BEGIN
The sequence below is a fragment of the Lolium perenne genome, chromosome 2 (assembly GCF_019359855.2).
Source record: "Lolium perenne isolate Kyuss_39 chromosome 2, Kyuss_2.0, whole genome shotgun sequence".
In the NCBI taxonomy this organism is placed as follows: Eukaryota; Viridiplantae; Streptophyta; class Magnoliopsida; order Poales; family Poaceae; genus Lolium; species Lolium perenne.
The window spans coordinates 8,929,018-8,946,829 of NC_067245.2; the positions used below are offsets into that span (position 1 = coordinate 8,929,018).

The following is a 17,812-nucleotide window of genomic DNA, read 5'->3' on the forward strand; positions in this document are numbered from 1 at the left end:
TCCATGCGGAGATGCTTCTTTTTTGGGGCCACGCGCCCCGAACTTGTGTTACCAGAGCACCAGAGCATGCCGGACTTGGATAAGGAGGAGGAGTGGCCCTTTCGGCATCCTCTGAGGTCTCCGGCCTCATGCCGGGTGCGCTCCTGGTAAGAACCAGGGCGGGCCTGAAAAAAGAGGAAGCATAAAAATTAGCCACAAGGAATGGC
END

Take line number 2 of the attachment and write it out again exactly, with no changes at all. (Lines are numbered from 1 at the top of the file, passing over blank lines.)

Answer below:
Source record: "Lolium perenne isolate Kyuss_39 chromosome 2, Kyuss_2.0, whole genome shotgun sequence".